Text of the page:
An Operational Manager’s View of Wellbeing – Action or Bust?
As we reach the third part of Wellbeing in Aviation Awareness Week the focus shift towards the vital role that you have to play as an operational manager when it comes to wellbeing. In your role you naturally have a huge focus on delivering safe and effective operations. With so many things to do, it might not be easy to figure out where wellbeing fits into things for you and your team.
The benefits of wellbeing in improving performance
If your previous exposure to wellbeing has been in the context of yoghurt and yoga, it is first useful to highlight some of the benefits that wellbeing can bring to your operational performance. In a previous article here, we explain exactly what we mean when we talk about wellbeing at a personal level. You can also find further information from an organisational point of view here and explain in detail the benefits of wellbeing. You can even use this article to inform your strategic leadership more about wellbeing.
The main thing you should be aware of are the operational benefits that wellbeing you. These include:
- Wellbeing drives human performance, ensuring safe and effective operations.
- It helps people to speak up about safety and operational challenges, ask difficult questions, make a point or come forward with an idea without fear of being ridiculed, ignored or discriminated against”. It’s very close to what we are trying to achieve when we talk about Just Culture.
- It improves efficiency and reducing costs through reduction in sick leave, enables staff to be more engaged and therefore more productive and encourages people to stay with your organisation, minimising the challenges of staff turnover.
What practical things can you do to support your operational staff in their performance?
Given the huge operational performance benefits that you can gain from wellbeing, here are some key things that you can do to support your teams and enable them to achieve to the highest potential.
- Manage the BioPsychoSocial (Stressors, workload etc) risks that impact human performance as part of your management system. Consider how your operational procedures and activities impact the work of you staff at a practical, operational level. This is related to something you might hear as “Work as imagined – work as done”. The difference between expectation and reality.
- Particularly during the COVID-19 ramp-up, your teams will consist of people who have been through very different situations, who will have different levels of recent experience and training. Consider the situations of every individual in your team and what you can do to help the perform to their best.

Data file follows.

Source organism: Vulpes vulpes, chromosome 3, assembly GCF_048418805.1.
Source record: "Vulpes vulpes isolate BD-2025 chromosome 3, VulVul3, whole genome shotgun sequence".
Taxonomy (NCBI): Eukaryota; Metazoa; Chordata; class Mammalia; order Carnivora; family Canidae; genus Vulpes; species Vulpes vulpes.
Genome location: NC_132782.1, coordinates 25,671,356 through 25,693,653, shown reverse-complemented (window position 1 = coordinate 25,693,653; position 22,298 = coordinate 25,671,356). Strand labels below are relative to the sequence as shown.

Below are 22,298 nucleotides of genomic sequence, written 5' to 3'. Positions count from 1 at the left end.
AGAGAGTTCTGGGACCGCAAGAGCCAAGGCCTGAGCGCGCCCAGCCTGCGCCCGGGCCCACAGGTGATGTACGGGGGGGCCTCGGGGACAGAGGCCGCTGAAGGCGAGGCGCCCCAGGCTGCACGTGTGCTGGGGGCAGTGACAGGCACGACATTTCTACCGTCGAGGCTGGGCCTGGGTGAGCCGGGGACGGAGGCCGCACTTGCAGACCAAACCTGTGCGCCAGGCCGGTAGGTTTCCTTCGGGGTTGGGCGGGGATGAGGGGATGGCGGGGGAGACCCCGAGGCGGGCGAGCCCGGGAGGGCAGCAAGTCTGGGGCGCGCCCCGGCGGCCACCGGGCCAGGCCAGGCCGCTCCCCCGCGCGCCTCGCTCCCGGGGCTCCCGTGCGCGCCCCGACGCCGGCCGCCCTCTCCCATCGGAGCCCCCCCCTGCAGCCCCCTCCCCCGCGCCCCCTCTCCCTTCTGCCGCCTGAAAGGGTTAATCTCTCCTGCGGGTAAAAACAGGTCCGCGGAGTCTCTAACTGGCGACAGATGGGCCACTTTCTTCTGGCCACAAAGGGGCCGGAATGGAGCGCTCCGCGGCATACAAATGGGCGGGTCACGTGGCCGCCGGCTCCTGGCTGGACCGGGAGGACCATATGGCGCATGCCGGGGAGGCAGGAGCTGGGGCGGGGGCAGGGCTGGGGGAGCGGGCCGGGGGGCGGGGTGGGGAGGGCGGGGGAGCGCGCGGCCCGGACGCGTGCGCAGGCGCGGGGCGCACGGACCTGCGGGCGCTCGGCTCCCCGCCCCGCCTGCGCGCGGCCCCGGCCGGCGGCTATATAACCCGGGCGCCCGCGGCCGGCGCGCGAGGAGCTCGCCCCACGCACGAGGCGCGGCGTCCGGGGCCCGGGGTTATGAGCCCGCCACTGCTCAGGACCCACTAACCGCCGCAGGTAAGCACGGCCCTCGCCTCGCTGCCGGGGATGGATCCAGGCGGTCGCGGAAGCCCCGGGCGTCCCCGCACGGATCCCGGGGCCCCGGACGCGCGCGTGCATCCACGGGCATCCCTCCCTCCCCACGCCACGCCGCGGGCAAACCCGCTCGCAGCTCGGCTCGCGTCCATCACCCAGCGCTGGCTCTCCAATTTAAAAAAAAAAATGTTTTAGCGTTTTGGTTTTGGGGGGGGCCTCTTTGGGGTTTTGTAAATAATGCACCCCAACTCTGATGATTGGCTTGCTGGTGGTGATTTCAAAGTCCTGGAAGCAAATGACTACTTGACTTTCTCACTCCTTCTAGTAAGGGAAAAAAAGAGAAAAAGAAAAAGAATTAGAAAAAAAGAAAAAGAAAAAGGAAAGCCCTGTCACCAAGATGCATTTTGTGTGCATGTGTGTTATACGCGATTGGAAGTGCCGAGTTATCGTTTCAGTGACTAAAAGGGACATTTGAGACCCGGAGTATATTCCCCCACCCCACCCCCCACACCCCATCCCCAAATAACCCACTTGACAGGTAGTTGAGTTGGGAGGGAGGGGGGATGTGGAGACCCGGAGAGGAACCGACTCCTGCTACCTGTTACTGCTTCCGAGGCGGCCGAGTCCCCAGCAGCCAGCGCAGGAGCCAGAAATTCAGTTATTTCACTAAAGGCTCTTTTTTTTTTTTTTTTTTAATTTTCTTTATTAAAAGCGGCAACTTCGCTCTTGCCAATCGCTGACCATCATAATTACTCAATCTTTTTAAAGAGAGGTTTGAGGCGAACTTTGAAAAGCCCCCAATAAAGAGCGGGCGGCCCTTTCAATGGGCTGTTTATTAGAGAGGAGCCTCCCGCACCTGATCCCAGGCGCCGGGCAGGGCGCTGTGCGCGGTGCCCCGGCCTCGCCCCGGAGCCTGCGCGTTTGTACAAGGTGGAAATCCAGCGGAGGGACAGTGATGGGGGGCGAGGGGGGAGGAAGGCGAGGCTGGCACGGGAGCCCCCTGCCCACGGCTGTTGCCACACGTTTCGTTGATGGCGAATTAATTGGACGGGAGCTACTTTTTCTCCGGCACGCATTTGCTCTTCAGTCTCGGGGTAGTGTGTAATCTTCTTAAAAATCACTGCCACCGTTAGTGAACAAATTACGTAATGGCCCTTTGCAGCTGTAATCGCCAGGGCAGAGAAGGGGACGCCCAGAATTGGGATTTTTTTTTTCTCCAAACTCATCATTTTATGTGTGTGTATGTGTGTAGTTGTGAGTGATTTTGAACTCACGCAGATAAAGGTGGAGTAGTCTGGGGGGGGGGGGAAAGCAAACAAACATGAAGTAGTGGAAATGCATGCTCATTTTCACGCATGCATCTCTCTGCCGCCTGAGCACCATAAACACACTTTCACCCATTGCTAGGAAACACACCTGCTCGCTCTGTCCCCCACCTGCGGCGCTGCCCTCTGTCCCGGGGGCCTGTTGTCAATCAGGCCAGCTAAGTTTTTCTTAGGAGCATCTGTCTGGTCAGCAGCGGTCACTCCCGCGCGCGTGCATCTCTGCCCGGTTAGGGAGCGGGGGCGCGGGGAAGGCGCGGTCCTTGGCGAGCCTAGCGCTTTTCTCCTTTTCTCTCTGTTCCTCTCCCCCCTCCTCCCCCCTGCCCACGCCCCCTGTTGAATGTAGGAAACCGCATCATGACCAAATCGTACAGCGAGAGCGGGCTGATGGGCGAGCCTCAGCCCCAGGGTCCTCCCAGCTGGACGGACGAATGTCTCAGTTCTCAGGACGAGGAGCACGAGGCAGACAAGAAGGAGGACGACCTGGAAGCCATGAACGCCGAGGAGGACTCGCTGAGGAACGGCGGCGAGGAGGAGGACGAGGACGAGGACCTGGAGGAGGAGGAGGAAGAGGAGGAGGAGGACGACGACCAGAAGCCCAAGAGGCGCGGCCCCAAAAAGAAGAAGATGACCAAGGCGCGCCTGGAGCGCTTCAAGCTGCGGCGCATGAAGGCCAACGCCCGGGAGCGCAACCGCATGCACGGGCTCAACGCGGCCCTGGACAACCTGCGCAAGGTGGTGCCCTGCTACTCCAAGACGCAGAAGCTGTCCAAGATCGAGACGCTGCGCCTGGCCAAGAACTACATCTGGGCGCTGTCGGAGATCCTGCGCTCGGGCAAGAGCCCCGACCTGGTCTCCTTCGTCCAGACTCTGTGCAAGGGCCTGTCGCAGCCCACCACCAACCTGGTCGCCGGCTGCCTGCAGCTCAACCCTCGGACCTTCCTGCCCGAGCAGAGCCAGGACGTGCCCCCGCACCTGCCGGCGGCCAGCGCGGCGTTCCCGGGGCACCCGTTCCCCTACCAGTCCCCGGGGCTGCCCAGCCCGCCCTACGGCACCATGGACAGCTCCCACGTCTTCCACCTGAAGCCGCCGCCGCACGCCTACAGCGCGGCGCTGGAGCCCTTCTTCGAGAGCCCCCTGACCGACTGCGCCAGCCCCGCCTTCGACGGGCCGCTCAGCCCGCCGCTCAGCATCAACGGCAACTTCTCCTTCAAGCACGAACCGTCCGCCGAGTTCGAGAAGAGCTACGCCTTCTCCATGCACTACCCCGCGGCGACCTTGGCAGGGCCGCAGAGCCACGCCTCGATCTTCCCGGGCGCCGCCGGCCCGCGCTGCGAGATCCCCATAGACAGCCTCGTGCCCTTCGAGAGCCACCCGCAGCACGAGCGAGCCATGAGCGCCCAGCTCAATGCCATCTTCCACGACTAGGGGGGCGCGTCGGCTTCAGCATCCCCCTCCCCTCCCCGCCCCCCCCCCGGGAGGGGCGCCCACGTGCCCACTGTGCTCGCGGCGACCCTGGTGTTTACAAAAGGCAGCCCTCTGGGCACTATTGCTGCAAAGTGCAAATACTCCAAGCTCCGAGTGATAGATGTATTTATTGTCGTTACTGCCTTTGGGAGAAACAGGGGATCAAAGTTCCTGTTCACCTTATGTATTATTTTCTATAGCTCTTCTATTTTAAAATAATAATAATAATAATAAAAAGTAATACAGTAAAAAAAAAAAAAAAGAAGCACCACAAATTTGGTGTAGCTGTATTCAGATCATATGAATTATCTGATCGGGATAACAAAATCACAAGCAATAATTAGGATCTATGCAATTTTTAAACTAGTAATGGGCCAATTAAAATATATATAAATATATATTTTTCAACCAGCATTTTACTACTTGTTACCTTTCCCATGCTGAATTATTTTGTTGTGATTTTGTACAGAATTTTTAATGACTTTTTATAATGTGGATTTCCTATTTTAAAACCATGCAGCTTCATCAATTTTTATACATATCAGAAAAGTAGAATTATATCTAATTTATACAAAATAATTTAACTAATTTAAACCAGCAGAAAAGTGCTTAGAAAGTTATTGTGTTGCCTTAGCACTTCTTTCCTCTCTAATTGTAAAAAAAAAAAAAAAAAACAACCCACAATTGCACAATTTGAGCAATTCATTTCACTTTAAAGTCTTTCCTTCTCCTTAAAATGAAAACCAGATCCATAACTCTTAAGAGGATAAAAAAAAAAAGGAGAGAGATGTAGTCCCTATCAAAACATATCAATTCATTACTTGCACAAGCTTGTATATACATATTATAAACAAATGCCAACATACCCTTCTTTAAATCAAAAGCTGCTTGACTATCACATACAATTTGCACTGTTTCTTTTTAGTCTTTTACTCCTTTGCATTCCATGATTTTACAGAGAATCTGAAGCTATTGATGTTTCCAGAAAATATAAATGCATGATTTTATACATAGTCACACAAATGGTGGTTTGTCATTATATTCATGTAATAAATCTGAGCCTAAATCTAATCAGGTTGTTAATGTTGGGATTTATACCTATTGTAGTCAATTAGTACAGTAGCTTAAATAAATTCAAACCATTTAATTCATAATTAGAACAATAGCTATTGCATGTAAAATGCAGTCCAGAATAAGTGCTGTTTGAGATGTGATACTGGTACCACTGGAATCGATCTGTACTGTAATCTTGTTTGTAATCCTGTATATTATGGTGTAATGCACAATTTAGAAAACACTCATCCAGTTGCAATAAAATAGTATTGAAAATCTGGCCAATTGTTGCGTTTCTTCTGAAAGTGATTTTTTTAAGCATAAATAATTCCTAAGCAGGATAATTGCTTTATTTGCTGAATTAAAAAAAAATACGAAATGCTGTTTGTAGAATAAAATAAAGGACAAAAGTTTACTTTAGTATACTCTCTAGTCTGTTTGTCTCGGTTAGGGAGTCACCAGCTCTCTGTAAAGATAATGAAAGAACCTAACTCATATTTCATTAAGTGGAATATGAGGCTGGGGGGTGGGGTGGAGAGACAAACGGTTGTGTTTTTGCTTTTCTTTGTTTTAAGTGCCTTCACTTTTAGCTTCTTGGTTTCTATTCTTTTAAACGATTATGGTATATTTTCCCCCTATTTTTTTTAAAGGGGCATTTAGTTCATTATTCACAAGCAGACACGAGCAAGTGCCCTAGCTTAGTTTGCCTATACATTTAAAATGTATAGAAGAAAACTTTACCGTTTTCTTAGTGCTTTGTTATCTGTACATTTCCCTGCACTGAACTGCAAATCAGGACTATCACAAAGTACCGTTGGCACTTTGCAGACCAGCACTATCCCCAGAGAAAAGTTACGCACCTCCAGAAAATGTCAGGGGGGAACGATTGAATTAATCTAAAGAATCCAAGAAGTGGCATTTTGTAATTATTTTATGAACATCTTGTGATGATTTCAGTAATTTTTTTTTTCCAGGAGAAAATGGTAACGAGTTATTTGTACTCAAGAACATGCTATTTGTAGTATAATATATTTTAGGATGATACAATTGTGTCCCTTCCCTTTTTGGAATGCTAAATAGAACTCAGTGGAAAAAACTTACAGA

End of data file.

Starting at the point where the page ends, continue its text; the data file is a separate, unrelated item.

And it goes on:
- Seek to create a positive culture that encourages people to speak up when there is a problem, without fear of retribution. The ability to speak up and talk openly about safety, operational or wellbeing challenges is vital to successful performance. Creating such a psychologically safe environment within operational teams will bring huge benefits.
Helping staff to speak up and be more engaged - the 4 Stages of psychological safety.
Taking positive action to encourage front line staff to speak up rather than just the pursuit of achieving operational objectives will ultimately benefit your day to day tasks. It will enable you all to be more prepared for tackling operational problems as they arise and to learn valuable lessons during operations, and training. Consider how the 4 stages of psychological safety apply to your teams:
- Inclusion Safety. Members feel safe to belong to the team. They are comfortable being present, do not feel excluded, and feel like they are wanted and appreciated.
- Learner Safety. Members are able to learn through asking questions. Team members here may be able to experiment, make (and admit) small mistakes, and ask for help.
- Contributor Safety. Members feel safe to contribute their own ideas, without fear of embarrassment or ridicule. This is a more challenging state, because volunteering your own ideas can increase the psychosocial vulnerability of team members.
- Challenger Safety. Members can question others’ (including those in authority) ideas or suggest significant changes to ideas, plans, or ways of working.
Don’t forget yourself
Finally, as you apply these ideas and concepts within your teams, remember not to forgot about yourself and your fellow managers. Talk to each other about the challenges you are facing together and encourage the same positive aspects for yourselves as well as your teams. At a personal level, use the resources in the Wellbeing Resource Hub to maximise your own personal readiness as well.
Initially we provide some resources from other sources to help you but over time we will develop more specific information to help you look after those who rely on you. If you find any interesting places with information, let us know in the comments section.